The Santa Fe City Council plans to vote Wednesday on whether to approve the design and construction of a $20 million pipeline from the south side wastewater treatment plant to the Buckman Direct Diversion plant on the Rio Grande.
The roughly 17-mile pipeline would run treated effluent back into the Rio Grande, perhaps doubling the amount of water the city could draw for household and business use.
But the Buckman Return Plan, as city officials call it, could decrease by half the amount of water that farmers and residents living below the treatment plant receive from the Santa Fe River.
Critics say that since the proposal comes in the form of an amendment to a resolution to create a 40- to 80-year water plan for the city, it may be a premature move.
“They are trying to pass legislation to undertake an 80-year water plan and yet they want to approve a major $20 million project before that planning has already started,” said Galen Hecht, Rio Grande campaigner for the environmental group WildEarth Guardians. “There’s a lot of work left to be done and yet the city seems to be pursuing a hard-line approach to getting this water.”
Neil Williams, a water-quality engineer who worked for the city in wastewater collection in the 1970s and a member of the Sierra Club, agrees. He said questions remain about the actual cost of the return flow plan, including additional treatment procedures and potential upgrades needed for the treatment plants.
He also said the plan basically means Santa Fe is sending effluent discharge back into the Rio Grande instead of finding a way to treat and store it locally.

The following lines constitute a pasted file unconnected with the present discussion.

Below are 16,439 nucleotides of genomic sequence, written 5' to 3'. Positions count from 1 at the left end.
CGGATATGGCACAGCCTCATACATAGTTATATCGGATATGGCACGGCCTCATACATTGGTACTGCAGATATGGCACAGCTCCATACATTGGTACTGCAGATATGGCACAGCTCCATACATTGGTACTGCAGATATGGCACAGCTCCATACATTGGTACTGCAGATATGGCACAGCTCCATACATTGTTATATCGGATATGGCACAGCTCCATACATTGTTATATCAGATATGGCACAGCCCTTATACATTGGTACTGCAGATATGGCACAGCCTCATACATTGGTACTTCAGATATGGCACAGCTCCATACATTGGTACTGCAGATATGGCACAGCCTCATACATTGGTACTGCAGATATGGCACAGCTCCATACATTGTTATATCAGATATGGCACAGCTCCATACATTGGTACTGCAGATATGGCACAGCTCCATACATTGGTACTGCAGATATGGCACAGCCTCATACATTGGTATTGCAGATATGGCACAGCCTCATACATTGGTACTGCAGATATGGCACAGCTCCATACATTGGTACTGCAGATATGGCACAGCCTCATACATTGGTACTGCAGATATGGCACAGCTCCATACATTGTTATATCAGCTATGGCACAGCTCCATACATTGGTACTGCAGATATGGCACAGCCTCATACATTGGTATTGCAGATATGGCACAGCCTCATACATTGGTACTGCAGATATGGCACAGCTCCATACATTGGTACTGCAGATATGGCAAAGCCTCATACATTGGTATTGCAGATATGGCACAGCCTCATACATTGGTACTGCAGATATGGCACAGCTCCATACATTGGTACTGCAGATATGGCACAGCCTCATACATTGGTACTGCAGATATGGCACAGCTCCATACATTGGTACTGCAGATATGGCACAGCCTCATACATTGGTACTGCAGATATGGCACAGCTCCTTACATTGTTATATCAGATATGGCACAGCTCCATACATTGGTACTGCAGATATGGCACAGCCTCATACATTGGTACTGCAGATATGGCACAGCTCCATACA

“Basically we’re pumping water in a big circle,” he said. “We get no extra water, we just trade treated effluent for untreated river water. It doesn’t actually increase the amount of water in the river basin.”
Not every councilor is supportive of moving the plan forward so fast. During Monday’s Public Works/CIP and Land Use Committee hearing, Councilors Renee Villarreal and JoAnne Vigil Coppler voted against forwarding the motion.
Both said they have concerns about ensuring the public understands the proposal and that farmers, ranchers and others who may be affected by the pipeline have a chance to express their concerns.
“I don’t think I have enough information on this,” Villarreal told Councilor Peter Ives, who first introduced the amendment to move forward with the pipeline last week as part of a larger resolution to “develop both a 40-year and 80-year plan to “evaluate the City’s water demand and supplies— including evaluation of operational scenarios to maximize the City’s existing water supplies.”
Members of the Santa Fe City Council Public Utilities Committee voted 3-1 last Wednesday to approve that resolution, introduced by Santa Fe City Councilor Carol Romero-Wirth, with Ives’ amendment intact.
Romero-Wirth and Chris Rivera supported Ives in that action, while Coppler was not present. Villarreal voted against it.
On Monday, Ives and councilor Roman Abeyta voted for moving the resolution and amendment forward to the City Council.
The 2-2 stalemate is not enough to stall the measure, Ives said, so the council will have the right to act on it.
The plan has been in the works for several years as water officials seek to take advantage of possible extra water credits under the complex, decades-old San Juan-Chama Project, which funnels Colorado River Basin water into the Rio Grande.
City officials have long said if drought conditions worsen or the municipal watershed in the mountains east of the city were damaged by fire, the city’s water supply could be threatened.
Those concerns were heightened by a 2015 Bureau of Reclamation study that said the need for water will double by 2055, from about 85,000 city and county users to 170,000.
City leaders say they have already set aside some $12 for the pipeline and applied for another $4.5 million in federal grant money to support the project.
City water officials say it will take three years to design the project and another one to two years to build it.
Even if the city council approves the idea, it has to be approved by both the State Engineer’s Office and the Bureau of Reclamation.